(Pocket-lint) – Amazon is about to launch its first two prototype satellites for Project Kuiper – but only as part of a test.
The company – much like SpaceX’s Starlink and other ambitious tech firms – has been working on a satellite-internet project. Its version, Project Kuiper, will eventually consist of over 3,000 satellites – all assembled in a low-Earth orbit constellation and beaming low-latency broadband internet coverage.
Project Kuiper aims to launch its first two prototype satellites by the end of 2022 – or by the fourth quarter, specifically. Amazon has even filed a “Request for Experimental Authorization” launch license with the US Federal Communications Commission for two prototypes: The KuiperSat-1 and the KuiperSat-2.
Currently, Project Kuiper’s two prototype satellites are set to launch via a new rocket, called the RS1, that’s made by California startup ABL Space Systems.
The goal is to provide rural communities and other areas with internet services. Starlink, SpaceX’s broadband internet satellite constellation, has the same purpose; it’s sending nearly 12,000 into low orbit around Earth and has actually launched more than 1,700. It even has a beta program for users.
Amazon, therefore, has a lot of catching up to do. Its first two prototypes will operate at 366 miles above Earth. They feature antennas, modems, power, and propulsion. In space, they will attempt to connect with four of Kuiper’s user terminals and a ground station in Texas that can send and receive broadband signals. Kuiper has already completed some testing on the ground with its terminals, claiming to hit maximum throughput speeds of up to 400Mbps.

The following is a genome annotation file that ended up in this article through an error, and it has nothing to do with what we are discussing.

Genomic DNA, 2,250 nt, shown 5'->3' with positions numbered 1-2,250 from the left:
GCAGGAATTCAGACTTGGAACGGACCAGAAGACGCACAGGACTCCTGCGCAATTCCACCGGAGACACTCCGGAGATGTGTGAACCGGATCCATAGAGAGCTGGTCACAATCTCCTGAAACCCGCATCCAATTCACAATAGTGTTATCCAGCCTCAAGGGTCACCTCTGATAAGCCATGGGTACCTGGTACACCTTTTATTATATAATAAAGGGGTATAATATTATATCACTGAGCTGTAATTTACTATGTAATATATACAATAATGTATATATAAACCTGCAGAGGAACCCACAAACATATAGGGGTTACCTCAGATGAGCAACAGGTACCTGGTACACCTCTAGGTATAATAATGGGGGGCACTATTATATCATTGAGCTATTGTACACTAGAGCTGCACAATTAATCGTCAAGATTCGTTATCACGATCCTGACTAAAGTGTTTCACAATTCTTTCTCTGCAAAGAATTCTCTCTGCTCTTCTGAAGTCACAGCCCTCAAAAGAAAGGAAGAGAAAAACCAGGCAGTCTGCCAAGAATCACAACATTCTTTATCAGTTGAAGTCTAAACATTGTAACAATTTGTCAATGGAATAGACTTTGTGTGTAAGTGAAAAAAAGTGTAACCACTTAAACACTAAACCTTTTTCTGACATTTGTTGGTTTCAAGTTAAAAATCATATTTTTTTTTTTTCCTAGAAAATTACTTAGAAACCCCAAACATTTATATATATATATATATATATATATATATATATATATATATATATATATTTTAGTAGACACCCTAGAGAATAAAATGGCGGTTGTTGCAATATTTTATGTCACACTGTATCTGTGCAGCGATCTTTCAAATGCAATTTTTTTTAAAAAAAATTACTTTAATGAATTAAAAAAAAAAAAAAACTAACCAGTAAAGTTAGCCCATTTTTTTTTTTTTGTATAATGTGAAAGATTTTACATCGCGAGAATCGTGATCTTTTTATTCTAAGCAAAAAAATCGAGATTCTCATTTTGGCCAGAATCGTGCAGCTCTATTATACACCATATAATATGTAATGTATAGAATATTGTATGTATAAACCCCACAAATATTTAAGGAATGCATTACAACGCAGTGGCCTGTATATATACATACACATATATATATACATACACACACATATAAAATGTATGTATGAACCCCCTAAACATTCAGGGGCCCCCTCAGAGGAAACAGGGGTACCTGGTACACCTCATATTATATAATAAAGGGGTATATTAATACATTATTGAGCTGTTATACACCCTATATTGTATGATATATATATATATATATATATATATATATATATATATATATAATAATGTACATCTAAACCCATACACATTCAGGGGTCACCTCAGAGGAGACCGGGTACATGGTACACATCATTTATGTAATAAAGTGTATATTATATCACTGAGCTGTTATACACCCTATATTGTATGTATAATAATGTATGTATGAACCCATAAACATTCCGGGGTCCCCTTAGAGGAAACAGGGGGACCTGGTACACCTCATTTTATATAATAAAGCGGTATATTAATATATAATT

For reference, Starlink’s beta program claims download speeds up to 100Mbps and 200Mbps.
It’s worth noting some astronomers have been complaining recently that these types of satellite constellations could disrupt observations of the night sky. So, to help offset that, Amazon said it’s been “working with astronomers and others in the industry to reduce the visibility of Kuiper System satellites”.
It’s even including a sunshade on one of the prototype satellites to dampen its ability to reflect light from the Sun.
Writing by Maggie Tillman. Originally published on .